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Ravage: An Astonishment of Fire by MacGillivray

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Ravage: An Astonishment of Fire draws together MacGillivray's extensive research into the life and work of Norwegian-Shetlandic poet Kristjan Norge, who vanished from Eilean a' Bhais in the Outer Hebrides in 1961. Comprising two previously unpublished manuscripts by Norge, Optik: A History of Ghost (1950) and Ravage (1961), this collection also includes rare original material, giving insight into Norge's troubled existence and mysterious disappearance. Optik: A History of Ghost, the opening triadic poem, typifies Kristjan Norge's early work and is a meditation on Greek optics, horary ghostliness and illumination by fire.

Composed in 1950, Optik draws on letters twelve and thirteen of the correspondence between scientist-inventor Sir David Brewster and Sir Walter Scott on natural magic, to isolate the figure of 'John Christ' whom Norge positions as a visionary homunculus created from the saline ash of alchemical phantasmic experiments. Ravage is the centrepiece of the collection, a numinous tract written in the months preceding Kristjan Norge's disappearance in 1961, convinced he was a demon. Washed up in a storm, subsistence on Bas had proved an increasing strain on Norge, who felt his self-exiled status intensively.

In response to both this isolation and the unexpected revelation of his demoniacal status, Norge evolved a complex amnesiac system, aware that if only he could forget this singular aspect of himself, then release might follow. Inevitably cryptic, this Norgesian schema has been recovered from fragments concealed at ten sites on the Scottish island. Norge's impression of Eilean a' Bhais as an underworld threshold leant weight to his suspicion that the island was indeed attracting the Sluagh nam Marbh, or Host of the Dead, a Gaelic westerly wind of malign voices that allegedly imparted the knowledge of his demonhood to him.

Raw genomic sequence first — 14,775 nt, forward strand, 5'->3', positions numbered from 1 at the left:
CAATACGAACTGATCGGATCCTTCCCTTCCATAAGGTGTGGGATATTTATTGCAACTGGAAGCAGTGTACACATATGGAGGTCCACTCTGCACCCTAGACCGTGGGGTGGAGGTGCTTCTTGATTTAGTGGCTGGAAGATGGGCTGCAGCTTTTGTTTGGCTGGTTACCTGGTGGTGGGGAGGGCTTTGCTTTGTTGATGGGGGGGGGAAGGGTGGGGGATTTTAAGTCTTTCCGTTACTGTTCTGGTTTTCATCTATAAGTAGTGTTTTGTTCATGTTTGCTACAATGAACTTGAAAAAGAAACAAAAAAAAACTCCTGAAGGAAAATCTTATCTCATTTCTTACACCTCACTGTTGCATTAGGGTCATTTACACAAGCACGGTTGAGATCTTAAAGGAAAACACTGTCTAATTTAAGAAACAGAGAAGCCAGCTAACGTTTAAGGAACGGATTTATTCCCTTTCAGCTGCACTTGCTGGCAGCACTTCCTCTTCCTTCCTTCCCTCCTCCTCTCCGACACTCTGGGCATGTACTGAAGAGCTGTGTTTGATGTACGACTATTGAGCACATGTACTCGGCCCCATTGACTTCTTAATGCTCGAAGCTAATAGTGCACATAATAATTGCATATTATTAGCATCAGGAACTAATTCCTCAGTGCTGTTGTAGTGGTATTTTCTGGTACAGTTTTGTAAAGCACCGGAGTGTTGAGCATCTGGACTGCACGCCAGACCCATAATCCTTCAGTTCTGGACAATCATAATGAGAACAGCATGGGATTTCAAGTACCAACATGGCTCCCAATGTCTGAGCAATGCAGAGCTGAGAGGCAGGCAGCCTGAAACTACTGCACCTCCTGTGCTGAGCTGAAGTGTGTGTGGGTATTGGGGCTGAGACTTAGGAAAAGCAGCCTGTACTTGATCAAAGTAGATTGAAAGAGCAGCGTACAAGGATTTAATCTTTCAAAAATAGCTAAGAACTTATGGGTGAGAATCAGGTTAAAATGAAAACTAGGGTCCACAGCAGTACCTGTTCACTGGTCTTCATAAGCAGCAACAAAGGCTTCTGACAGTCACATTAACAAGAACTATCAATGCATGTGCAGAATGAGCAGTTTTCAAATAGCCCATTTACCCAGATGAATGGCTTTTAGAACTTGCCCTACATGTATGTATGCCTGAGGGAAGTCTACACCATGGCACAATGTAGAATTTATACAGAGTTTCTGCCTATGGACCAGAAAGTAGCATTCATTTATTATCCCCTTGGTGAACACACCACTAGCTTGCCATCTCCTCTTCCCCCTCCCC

Optik: A History of Ghost and Ravage are supplemented by additional archival materials which flesh out Norge's intellectual and personal concerns. Among these is a detailed schema of his amnesiac process, items of correspondence, maps, photographs and logbook entries. A work of fiction entitled The Wind of Voices, which is based on this mercurial period in Norge's life, concludes the collection.

MacGillivray is the Highland name of writer and artist Kirsten Norrie. She has published three other poetry books, The Last Wolf of Scotland (Pighog/Red Hen, 2013), The Nine of Diamonds: Surroial Mordantless (Bloodaxe Books, 2016) and The Gaelic Garden of the Dead (Bloodaxe Books, 2019).

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